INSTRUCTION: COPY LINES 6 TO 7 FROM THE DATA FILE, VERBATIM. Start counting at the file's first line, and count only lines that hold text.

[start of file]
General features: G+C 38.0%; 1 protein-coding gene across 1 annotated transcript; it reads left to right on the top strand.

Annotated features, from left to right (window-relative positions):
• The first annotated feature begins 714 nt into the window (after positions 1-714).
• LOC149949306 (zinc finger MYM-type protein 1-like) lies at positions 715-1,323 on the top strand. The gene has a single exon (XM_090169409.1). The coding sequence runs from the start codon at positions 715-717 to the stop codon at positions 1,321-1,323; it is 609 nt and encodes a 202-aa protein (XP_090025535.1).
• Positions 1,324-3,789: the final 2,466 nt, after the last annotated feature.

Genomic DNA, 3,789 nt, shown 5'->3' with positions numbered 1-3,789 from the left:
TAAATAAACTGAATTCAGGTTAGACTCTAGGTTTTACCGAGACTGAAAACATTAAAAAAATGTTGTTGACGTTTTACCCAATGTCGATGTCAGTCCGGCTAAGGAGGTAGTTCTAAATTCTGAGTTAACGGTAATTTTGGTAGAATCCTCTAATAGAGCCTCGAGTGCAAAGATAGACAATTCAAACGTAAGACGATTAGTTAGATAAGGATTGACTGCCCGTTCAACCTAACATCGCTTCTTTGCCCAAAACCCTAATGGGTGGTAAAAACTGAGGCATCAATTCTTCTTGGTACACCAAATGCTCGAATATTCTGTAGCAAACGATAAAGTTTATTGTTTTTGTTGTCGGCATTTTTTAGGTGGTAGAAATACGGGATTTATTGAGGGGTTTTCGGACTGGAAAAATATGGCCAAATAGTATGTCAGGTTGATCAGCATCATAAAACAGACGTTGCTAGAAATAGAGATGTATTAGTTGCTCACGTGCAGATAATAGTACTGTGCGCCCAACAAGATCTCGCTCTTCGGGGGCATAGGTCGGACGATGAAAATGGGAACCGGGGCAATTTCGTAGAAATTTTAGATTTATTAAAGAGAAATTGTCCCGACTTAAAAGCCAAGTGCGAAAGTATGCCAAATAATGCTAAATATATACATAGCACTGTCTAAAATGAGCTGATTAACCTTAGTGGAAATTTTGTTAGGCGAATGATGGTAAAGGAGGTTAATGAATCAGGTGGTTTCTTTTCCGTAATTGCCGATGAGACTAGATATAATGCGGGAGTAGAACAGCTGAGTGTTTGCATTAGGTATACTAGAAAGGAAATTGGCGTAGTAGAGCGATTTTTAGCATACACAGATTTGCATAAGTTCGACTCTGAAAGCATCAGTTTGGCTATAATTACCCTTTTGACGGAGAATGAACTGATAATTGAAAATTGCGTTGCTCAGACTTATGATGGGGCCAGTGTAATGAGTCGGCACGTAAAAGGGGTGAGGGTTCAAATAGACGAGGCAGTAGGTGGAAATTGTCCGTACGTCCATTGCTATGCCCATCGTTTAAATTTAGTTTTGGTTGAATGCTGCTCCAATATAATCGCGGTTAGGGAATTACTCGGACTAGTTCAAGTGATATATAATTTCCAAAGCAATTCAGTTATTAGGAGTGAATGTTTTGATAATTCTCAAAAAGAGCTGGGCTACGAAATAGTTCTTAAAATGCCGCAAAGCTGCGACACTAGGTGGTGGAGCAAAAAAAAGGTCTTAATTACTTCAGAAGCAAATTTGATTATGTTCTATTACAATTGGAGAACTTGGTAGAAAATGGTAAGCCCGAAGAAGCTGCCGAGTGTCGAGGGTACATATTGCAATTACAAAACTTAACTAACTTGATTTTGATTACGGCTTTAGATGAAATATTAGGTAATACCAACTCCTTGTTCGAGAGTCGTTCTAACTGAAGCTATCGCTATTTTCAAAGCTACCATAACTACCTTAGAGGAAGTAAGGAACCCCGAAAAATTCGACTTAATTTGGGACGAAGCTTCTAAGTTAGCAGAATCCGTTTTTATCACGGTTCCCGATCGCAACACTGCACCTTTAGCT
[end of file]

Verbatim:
Genomic DNA, 3,789 nt, shown 5'->3' with positions numbered 1-3,789 from the left:
TAAATAAACTGAATTCAGGTTAGACTCTAGGTTTTACCGAGACTGAAAACATTAAAAAAATGTTGTTGACGTTTTACCCAATGTCGATGTCAGTCCGGCTAAGGAGGTAGTTCTAAATTCTGAGTTAACGGTAATTTTGGTAGAATCCTCTAATAGAGCCTCGAGTGCAAAGATAGACAATTCAAACGTAAGACGATTAGTTAGATAAGGATTGACTGCCCGTTCAACCTAACATCGCTTCTTTGCCCAAAACCCTAATGGGTGGTAAAAACTGAGGCATCAATTCTTCTTGGTACACCAAATGCTCGAATATTCTGTAGCAAACGATAAAGTTTATTGTTTTTGTTGTCGGCATTTTTTAGGTGGTAGAAATACGGGATTTATTGAGGGGTTTTCGGACTGGAAAAATATGGCCAAATAGTATGTCAGGTTGATCAGCATCATAAAACAGACGTTGCTAGAAATAGAGATGTATTAGTTGCTCACGTGCAGATAATAGTACTGTGCGCCCAACAAGATCTCGCTCTTCGGGGGCATAGGTCGGACGATGAAAATGGGAACCGGGGCAATTTCGTAGAAATTTTAGATTTATTAAAGAGAAATTGTCCCGACTTAAAAGCCAAGTGCGAAAGTATGCCAAATAATGCTAAATATATACATAGCACTGTCTAAAATGAGCTGATTAACCTTAGTGGAAATTTTGTTAGGCGAATGATGGTAAAGGAGGTTAATGAATCAGGTGGTTTCTTTTCCGTAATTGCCGATGAGACTAGATATAATGCGGGAGTAGAACAGCTGAGTGTTTGCATTAGGTATACTAGAAAGGAAATTGGCGTAGTAGAGCGATTTTTAGCATACACAGATTTGCATAAGTTCGACTCTGAAAGCATCAGTTTGGCTATAATTACCCTTTTGACGGAGAATGAACTGATAATTGAAAATTGCGTTGCTCAGACTTATGATGGGGCCAGTGTAATGAGTCGGCACGTAAAAGGGGTGAGGGTTCAAATAGACGAGGCAGTAGGTGGAAATTGTCCGTACGTCCATTGCTATGCCCATCGTTTAAATTTAGTTTTGGTTGAATGCTGCTCCAATATAATCGCGGTTAGGGAATTACTCGGACTAGTTCAAGTGATATATAATTTCCAAAGCAATTCAGTTATTAGGAGTGAATGTTTTGATAATTCTCAAAAAGAGCTGGGCTACGAAATAGTTCTTAAAATGCCGCAAAGCTGCGACACTAGGTGGTGGAGCAAAAAAAAGGTCTTAATTACTTCAGAAGCAAATTTGATTATGTTCTATTACAATTGGAGAACTTGGTAGAAAATGGTAAGCCCGAAGAAGCTGCCGAGTGTCGAGGGTACATATTGCAATTACAAAACTTAACTAACTTGATTTTGATTACGGCTTTAGATGAAATATTAGGTAATACCAACTCCTTGTTCGAGAGTCGTTCTAACTGAAGCTATCGCTATTTTCAAAGCTACCATAACTACCTTAGAGGAAGTAAGGAACCCCGAAAAATTCGACTTAATTTGGGACGAAGCTTCTAAGTTAGCAGAATCCGTTTTTATCACGGTTCCCGATCGCAACACTGCACCTTTAGCT